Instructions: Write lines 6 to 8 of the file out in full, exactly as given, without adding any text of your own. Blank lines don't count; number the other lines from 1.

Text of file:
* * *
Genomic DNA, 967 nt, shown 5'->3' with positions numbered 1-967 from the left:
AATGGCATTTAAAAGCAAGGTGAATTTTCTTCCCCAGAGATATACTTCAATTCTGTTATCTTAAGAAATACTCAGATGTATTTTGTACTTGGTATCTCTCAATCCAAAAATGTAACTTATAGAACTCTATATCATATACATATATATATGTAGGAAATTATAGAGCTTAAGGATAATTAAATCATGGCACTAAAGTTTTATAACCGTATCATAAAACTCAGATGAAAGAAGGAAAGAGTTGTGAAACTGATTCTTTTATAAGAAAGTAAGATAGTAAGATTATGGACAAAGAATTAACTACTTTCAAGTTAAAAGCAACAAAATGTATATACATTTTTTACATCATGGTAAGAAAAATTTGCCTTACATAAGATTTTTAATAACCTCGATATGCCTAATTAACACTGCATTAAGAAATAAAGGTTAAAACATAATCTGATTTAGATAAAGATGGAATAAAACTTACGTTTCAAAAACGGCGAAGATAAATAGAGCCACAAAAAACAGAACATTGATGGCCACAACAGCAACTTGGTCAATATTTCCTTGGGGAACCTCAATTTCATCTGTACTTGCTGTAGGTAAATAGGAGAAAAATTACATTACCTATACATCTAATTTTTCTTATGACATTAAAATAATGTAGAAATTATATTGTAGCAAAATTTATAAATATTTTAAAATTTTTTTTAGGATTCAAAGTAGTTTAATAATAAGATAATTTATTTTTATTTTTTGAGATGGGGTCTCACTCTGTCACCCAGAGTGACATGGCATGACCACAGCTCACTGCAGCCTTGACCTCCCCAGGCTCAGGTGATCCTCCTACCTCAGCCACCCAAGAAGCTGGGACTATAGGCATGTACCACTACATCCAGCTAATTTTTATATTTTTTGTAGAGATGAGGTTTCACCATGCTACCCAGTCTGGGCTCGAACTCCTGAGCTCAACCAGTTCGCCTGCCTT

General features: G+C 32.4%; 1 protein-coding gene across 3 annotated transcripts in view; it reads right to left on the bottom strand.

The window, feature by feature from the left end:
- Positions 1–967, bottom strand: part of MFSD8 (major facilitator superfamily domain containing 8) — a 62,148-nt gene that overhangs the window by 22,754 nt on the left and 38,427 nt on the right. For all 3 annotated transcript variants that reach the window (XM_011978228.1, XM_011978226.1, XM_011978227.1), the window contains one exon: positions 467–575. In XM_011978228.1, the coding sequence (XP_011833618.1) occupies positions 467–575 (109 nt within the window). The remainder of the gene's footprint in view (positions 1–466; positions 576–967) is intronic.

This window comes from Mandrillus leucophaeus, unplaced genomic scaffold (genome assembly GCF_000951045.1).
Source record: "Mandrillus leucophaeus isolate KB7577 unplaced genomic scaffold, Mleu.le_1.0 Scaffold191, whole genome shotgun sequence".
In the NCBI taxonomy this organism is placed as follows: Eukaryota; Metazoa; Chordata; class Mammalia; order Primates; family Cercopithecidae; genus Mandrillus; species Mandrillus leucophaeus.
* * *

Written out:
This window comes from Mandrillus leucophaeus, unplaced genomic scaffold (genome assembly GCF_000951045.1).
Source record: "Mandrillus leucophaeus isolate KB7577 unplaced genomic scaffold, Mleu.le_1.0 Scaffold191, whole genome shotgun sequence".
In the NCBI taxonomy this organism is placed as follows: Eukaryota; Metazoa; Chordata; class Mammalia; order Primates; family Cercopithecidae; genus Mandrillus; species Mandrillus leucophaeus.